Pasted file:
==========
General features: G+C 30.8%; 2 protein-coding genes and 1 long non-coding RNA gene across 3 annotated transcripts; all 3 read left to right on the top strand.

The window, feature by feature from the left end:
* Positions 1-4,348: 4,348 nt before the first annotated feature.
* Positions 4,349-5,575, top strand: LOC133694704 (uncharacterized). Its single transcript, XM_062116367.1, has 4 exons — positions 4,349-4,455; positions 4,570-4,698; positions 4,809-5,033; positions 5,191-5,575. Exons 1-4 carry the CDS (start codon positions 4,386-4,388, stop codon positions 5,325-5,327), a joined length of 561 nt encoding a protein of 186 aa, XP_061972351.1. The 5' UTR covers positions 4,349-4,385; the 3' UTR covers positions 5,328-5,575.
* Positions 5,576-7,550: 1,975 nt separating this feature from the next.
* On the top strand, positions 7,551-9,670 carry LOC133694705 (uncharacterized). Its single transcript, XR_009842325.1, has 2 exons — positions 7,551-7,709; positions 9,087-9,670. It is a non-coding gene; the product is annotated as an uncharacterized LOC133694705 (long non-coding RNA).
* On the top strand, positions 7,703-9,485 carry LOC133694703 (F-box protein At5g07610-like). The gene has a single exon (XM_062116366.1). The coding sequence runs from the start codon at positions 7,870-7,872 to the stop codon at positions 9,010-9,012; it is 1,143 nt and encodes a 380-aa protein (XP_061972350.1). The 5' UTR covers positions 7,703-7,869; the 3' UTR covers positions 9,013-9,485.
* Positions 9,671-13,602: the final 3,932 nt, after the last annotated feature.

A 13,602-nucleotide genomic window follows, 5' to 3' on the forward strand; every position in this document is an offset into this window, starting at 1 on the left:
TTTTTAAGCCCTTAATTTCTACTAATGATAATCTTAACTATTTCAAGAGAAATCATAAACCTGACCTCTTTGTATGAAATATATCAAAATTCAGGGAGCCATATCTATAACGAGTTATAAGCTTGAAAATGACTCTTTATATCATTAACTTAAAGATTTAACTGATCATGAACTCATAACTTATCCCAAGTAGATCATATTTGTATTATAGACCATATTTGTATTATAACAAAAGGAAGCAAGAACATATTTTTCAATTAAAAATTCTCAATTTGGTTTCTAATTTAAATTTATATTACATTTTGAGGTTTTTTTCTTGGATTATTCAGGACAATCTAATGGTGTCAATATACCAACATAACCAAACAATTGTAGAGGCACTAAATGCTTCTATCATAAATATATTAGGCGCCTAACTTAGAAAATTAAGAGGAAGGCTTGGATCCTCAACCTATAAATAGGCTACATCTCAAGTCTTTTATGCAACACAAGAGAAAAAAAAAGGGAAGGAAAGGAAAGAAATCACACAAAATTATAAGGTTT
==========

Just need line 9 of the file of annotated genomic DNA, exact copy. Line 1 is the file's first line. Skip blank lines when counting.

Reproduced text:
A 13,602-nucleotide genomic window follows, 5' to 3' on the forward strand; every position in this document is an offset into this window, starting at 1 on the left: